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JHU team gets $7.5 million to test Alzheimer’s drug

Daniel Leaderman//September 15, 2015

JHU team gets $7.5 million to test Alzheimer’s drug

By Daniel Leaderman

//September 15, 2015

A grant from the National Institutes of Health will allow researchers from the Johns Hopkins University to test a drug they hope will slow or prevent the onset of Azlheimer’s.

The five-year, $7.5 million grant will fund a clinical trial continuing work — previously led by Hopkins neuroscientist Michela Gallagher — with the drug levetiracetam.  Often used to treat epilepsy, the drug has also been shown to calm hyperactivity in the brains of patients with a type of memory impairment known as amnestic mild cognitive impairment, or aMCI, which increases the risk of Alzheimer’s, according to the university.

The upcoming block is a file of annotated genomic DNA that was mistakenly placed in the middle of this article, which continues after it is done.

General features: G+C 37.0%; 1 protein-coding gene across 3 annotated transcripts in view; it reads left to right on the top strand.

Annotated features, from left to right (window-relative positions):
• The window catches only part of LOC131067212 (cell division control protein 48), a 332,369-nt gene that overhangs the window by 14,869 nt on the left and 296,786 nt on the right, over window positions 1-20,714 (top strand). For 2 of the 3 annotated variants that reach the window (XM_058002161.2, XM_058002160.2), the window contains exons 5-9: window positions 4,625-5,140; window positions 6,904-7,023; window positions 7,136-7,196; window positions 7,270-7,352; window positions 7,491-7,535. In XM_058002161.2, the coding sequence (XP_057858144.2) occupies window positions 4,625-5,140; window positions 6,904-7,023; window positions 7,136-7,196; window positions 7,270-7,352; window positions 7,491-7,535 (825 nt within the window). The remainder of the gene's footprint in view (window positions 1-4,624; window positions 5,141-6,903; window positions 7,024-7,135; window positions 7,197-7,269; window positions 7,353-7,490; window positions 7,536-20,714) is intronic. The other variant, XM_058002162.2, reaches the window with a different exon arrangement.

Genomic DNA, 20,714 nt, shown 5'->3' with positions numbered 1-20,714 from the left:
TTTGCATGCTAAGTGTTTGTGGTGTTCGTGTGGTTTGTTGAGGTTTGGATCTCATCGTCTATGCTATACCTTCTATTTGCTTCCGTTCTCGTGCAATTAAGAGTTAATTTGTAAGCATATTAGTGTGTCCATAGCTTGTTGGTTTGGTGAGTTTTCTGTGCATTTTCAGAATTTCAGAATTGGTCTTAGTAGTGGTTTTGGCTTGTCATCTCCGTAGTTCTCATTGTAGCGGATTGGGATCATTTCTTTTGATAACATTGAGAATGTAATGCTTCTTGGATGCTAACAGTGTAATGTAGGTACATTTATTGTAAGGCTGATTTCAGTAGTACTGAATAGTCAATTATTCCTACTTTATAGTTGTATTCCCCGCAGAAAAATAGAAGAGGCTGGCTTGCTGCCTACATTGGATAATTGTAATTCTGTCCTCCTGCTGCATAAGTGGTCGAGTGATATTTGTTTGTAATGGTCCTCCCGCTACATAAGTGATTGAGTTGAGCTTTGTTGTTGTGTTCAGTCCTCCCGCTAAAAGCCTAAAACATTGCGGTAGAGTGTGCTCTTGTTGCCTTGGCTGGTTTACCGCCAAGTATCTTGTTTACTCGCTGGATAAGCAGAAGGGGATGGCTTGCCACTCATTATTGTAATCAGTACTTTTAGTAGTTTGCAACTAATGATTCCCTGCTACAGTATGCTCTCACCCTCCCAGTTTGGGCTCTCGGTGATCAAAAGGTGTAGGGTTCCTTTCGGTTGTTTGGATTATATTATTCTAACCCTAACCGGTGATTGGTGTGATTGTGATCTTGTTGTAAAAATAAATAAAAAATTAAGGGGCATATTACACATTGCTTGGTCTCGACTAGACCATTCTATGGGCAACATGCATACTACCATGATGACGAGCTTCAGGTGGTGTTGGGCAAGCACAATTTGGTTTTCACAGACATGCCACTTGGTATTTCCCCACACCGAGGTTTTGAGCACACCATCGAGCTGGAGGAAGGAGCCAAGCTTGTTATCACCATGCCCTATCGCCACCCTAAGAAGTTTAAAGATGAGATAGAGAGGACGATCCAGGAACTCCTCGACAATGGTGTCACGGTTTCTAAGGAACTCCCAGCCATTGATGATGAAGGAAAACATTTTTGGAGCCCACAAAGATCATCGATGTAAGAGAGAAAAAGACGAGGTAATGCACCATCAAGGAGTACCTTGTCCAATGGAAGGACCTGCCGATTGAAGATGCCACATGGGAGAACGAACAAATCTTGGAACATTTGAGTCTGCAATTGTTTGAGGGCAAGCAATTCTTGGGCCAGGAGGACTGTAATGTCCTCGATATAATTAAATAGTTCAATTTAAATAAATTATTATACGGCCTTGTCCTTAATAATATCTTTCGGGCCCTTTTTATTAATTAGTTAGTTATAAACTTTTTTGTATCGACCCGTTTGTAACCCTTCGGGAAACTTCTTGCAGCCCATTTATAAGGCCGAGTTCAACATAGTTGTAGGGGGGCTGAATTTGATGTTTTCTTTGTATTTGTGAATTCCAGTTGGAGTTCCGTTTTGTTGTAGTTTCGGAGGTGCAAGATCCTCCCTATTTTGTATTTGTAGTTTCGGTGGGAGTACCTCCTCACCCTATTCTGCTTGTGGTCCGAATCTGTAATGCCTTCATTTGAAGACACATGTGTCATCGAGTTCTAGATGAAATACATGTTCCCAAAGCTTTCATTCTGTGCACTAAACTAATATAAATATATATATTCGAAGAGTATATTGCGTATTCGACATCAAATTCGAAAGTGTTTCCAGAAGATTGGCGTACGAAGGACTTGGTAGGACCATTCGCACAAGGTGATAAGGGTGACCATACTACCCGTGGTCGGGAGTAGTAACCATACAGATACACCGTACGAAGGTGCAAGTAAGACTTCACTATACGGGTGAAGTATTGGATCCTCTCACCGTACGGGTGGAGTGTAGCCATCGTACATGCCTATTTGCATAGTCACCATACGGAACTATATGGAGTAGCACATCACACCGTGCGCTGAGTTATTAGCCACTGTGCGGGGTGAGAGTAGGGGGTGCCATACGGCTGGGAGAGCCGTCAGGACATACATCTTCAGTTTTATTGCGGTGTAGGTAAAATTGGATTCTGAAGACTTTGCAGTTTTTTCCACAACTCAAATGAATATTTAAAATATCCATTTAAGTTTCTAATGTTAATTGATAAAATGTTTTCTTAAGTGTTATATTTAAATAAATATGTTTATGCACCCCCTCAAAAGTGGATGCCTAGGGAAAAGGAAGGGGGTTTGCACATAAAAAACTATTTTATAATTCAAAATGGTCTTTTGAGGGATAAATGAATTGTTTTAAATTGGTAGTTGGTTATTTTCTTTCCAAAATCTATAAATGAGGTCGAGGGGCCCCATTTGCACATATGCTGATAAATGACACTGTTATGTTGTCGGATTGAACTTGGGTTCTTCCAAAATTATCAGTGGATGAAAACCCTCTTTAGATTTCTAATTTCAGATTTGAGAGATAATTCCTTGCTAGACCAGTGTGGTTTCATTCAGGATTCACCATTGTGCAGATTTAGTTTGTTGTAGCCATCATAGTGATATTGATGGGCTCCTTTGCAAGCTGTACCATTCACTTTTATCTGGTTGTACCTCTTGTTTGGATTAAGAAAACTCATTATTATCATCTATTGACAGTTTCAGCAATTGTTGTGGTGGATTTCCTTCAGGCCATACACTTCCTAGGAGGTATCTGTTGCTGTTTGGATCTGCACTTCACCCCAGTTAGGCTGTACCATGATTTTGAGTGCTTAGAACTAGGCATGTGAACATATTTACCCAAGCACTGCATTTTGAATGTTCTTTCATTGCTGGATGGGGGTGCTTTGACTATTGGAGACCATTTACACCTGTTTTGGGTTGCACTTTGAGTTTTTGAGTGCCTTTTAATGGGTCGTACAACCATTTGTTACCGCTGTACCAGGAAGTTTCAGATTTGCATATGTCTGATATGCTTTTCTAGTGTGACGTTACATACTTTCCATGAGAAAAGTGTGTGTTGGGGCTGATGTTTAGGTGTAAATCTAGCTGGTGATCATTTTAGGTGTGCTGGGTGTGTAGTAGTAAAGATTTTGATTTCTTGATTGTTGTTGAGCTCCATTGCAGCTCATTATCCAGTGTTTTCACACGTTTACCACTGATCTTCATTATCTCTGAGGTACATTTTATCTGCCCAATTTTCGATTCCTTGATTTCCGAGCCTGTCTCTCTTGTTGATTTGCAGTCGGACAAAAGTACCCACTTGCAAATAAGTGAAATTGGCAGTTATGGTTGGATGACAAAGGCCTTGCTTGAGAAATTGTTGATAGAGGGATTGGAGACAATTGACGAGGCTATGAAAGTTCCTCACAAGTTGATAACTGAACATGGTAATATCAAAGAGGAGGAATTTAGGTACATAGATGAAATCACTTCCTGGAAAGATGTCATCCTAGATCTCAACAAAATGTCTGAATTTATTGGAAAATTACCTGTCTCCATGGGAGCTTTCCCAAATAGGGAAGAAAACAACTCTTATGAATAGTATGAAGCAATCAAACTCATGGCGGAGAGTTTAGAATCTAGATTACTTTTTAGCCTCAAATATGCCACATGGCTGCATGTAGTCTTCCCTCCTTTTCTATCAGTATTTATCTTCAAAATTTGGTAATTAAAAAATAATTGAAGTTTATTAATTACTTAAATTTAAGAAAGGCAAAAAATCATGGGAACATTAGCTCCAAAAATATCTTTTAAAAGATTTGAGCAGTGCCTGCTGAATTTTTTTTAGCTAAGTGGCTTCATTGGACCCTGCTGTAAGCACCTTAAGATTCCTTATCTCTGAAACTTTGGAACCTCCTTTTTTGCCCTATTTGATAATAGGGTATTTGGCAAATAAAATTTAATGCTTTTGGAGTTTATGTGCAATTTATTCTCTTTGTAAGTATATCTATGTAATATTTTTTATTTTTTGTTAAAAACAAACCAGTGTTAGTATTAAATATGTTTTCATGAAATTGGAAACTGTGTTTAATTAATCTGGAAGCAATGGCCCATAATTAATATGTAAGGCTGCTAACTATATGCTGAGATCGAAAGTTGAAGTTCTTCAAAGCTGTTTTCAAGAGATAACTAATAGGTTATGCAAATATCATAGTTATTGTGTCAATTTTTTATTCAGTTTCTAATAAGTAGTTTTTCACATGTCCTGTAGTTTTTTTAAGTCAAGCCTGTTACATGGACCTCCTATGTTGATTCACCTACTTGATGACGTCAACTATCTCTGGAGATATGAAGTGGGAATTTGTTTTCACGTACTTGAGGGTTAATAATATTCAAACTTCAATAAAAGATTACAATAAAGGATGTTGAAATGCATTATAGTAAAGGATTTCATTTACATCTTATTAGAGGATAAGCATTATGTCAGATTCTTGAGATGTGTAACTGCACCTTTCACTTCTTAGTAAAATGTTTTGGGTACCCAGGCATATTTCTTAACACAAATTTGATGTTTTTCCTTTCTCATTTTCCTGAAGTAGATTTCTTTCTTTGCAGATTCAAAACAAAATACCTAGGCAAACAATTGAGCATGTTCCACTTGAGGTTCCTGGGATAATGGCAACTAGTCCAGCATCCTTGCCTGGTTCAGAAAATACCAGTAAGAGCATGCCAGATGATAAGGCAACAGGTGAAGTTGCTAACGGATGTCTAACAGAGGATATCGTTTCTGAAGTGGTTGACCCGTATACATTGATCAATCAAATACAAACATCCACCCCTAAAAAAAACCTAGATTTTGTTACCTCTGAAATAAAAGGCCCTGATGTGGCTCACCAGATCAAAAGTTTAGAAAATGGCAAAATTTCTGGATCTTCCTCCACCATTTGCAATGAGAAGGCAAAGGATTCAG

“We expect our upcoming trial to demonstrate efficacy in preserving cognition and memory in aMCI patients while delaying progression to the clinical stage of Alzheimer’s dementia,” Gallagher said in a statement.

The trial, expected to last up to two years, will be a partnership between Hopkins, the NIH’s National Institute on Aging, and the Baltimore-based pharmaceutical company AgeneBio, of which Gallagher is founder.

Since she owns stock in the company, Hopkins conflict-of-interest policies prevent Gallagher from participating in the clinical aspects of the trial, according to the university.



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